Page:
If the Museum declines your object and you have indicated on the Object Receipt form that you want it returned, you will be notified in writing. You will have one month to come and retrieve it from the Museum or we will dispose of it on your behalf.
What information do I need to provide with my objects?
The two most important things you can provide are your contact details, and the object’s provenance (history) – where and when it was made, by whom and why, what it was used for, its ownership history, etc. Or for natural history specimens, where and when it was collected and by whom.
What are the legalities around donation?
Our Object Receipt form is a legal document. By signing it you are confirming the following:
- That you are the legal owner of the object or that you are the approved agent of the legal owner. If either of these statements are untrue then you will be committing a crime by signing the form.
- That you are giving the Museum temporary custody of the object so that we can give it proper consideration and conduct due diligence. If the Museum decides to accept the object you are giving us legal permission to take permanent ownership of it.
- If the Museum decides not to accept the object you are giving us legal permission to dispose of the object as you indicated on the form, i.e. you will retrieve the object within one month of notification, or the Museum will dispose of the object on your behalf.
- That you, your heirs and relatives relinquish any rights you have over the object. You or your family cannot ask for it back at a later date.
- That any copyright you hold over the object is transferred to the Museum.
Can I lend my objects to the Museum?
The Museum does not accept loans except in very specific circumstances, e.g. for research or exhibitions. The Museum never accepts objects on indefinite or permanent loan.
What if I have taonga Māori to donate?
If you are the legal owner of the object then there may be several options depending on your personal circumstances. Please contact us by phone or email to discuss.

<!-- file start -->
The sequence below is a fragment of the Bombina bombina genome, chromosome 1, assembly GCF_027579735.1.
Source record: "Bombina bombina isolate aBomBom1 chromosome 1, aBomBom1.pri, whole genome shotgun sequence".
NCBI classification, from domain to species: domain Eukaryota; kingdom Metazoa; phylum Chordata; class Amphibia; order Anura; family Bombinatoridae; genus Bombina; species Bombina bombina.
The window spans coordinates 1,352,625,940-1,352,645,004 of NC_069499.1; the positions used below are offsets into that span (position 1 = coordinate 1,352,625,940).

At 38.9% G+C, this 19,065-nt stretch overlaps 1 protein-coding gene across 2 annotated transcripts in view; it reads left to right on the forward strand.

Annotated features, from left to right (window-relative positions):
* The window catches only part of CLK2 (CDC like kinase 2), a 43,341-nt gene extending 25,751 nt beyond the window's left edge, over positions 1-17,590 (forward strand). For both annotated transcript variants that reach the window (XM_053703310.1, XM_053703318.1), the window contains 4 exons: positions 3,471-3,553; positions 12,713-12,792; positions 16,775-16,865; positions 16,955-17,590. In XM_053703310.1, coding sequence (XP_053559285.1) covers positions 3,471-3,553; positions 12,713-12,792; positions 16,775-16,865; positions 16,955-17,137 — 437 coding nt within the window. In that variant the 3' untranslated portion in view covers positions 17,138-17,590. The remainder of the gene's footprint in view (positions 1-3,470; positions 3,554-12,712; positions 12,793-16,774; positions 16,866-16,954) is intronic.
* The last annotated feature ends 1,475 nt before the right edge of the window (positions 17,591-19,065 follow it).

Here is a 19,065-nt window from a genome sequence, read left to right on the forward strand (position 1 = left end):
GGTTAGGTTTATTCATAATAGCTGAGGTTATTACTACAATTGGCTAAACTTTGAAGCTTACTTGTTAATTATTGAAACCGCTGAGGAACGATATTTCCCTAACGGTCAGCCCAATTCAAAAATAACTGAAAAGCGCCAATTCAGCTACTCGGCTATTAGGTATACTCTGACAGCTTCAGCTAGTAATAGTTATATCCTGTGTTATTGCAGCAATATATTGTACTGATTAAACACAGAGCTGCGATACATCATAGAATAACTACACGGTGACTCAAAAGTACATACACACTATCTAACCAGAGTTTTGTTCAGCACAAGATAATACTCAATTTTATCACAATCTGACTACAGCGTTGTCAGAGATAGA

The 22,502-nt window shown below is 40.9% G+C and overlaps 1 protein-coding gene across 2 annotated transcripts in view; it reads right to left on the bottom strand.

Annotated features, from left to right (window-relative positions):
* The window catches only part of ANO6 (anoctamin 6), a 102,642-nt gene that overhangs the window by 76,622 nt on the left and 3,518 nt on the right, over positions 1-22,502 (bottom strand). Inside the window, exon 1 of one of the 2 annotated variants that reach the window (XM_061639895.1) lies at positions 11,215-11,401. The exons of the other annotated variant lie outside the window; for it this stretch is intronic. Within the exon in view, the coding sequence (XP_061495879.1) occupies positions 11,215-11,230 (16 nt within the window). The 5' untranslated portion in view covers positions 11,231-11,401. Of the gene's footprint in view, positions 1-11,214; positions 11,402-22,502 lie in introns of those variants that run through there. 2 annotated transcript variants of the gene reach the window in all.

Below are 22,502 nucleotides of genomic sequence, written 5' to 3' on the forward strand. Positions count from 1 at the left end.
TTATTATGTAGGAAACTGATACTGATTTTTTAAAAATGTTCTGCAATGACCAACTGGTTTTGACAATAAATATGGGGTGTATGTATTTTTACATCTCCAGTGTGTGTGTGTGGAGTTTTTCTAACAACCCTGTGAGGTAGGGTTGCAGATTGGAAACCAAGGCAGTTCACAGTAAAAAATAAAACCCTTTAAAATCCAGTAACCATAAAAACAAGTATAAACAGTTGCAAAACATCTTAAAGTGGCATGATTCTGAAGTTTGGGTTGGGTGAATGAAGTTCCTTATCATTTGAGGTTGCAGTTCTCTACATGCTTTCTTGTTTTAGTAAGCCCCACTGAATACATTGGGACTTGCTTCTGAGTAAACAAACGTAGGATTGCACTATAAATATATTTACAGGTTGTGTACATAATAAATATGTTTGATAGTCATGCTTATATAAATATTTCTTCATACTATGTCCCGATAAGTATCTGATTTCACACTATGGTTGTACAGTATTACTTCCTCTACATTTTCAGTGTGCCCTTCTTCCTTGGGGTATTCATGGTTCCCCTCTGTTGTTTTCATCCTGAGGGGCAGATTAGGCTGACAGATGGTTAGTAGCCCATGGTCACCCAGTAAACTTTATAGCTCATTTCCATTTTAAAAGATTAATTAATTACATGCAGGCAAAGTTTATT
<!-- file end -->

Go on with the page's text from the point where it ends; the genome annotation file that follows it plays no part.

If you found the taonga, e.g. through fossicking, whilst digging in your backyard or walking along the beach, then you are not the legal owner and the object may be considered taonga tūturu. The Museum will notify the Ministry for Culture and Heritage of such objects, who then work through the Māori Land Court to determine custody or ownership.
Please note that fossicking of archaeological sites is illegal.
Refer to Manatū Taonga Ministry for Culture and Heritage for further information.
What if I have a natural history specimen to donate?
Laws governing the collecting and keeping of animals, dead or alive, mean that the rules around donating them to Museums are different to other objects. If you bring a native vertebrate (bird, reptile, amphibian, fish or mammal) into the Museum we cannot return it to you under any circumstances. Instead we will:
- Decide if we want it, in which case we will add it to our collection.
- Offer it to other cultural, scientific or government institutions.
- Offer it to Ngāi Tahu for cultural use, e.g. incorporation of feathers into weaving.
- Dispose of it by destruction.
Refer to the Wildlife Act 1953 and the Marine Mammal Protection Act 1978 for more information.